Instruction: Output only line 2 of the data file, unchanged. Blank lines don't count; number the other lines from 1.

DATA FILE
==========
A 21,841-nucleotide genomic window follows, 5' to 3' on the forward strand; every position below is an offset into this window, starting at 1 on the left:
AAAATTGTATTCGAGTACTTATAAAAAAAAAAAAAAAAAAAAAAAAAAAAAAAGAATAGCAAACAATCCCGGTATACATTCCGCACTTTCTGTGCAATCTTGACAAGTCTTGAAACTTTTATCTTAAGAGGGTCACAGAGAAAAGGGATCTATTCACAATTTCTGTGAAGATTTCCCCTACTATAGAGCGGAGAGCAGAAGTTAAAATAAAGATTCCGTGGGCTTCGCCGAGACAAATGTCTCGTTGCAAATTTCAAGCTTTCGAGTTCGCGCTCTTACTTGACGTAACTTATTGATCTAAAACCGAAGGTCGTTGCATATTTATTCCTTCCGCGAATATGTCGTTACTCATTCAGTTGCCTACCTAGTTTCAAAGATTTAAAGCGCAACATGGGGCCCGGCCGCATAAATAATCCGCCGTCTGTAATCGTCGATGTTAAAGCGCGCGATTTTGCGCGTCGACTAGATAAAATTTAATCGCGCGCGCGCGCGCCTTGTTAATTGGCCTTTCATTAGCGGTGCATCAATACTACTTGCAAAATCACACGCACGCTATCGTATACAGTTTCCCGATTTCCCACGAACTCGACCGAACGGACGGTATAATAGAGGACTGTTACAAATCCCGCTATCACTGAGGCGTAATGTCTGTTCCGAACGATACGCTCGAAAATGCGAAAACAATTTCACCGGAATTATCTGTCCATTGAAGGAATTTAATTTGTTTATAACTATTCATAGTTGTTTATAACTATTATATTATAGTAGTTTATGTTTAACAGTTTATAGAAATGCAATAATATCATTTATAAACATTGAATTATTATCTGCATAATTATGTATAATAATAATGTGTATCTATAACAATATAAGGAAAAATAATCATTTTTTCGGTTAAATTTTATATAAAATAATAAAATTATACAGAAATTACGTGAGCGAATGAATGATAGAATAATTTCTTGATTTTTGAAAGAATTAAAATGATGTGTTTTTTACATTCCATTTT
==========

AAAATTGTATTCGAGTACTTATAAAAAAAAAAAAAAAAAAAAAAAAAAAAAAAGAATAGCAAACAATCCCGGTATACATTCCGCACTTTCTGTGCAATCTTGACAAGTCTTGAAACTTTTATCTTAAGAGGGTCACAGAGAAAAGGGATCTATTCACAATTTCTGTGAAGATTTCCCCTACTATAGAGCGGAGAGCAGAAGTTAAAATAAAGATTCCGTGGGCTTCGCCGAGACAAATGTCTCGTTGCAAATTTCAAGCTTTCGAGTTCGCGCTCTTACTTGACGTAACTTATTGATCTAAAACCGAAGGTCGTTGCATATTTATTCCTTCCGCGAATATGTCGTTACTCATTCAGTTGCCTACCTAGTTTCAAAGATTTAAAGCGCAACATGGGGCCCGGCCGCATAAATAATCCGCCGTCTGTAATCGTCGATGTTAAAGCGCGCGATTTTGCGCGTCGACTAGATAAAATTTAATCGCGCGCGCGCGCGCCTTGTTAATTGGCCTTTCATTAGCGGTGCATCAATACTACTTGCAAAATCACACGCACGCTATCGTATACAGTTTCCCGATTTCCCACGAACTCGACCGAACGGACGGTATAATAGAGGACTGTTACAAATCCCGCTATCACTGAGGCGTAATGTCTGTTCCGAACGATACGCTCGAAAATGCGAAAACAATTTCACCGGAATTATCTGTCCATTGAAGGAATTTAATTTGTTTATAACTATTCATAGTTGTTTATAACTATTATATTATAGTAGTTTATGTTTAACAGTTTATAGAAATGCAATAATATCATTTATAAACATTGAATTATTATCTGCATAATTATGTATAATAATAATGTGTATCTATAACAATATAAGGAAAAATAATCATTTTTTCGGTTAAATTTTATATAAAATAATAAAATTATACAGAAATTACGTGAGCGAATGAATGATAGAATAATTTCTTGATTTTTGAAAGAATTAAAATGATGTGTTTTTTACATTCCATTTT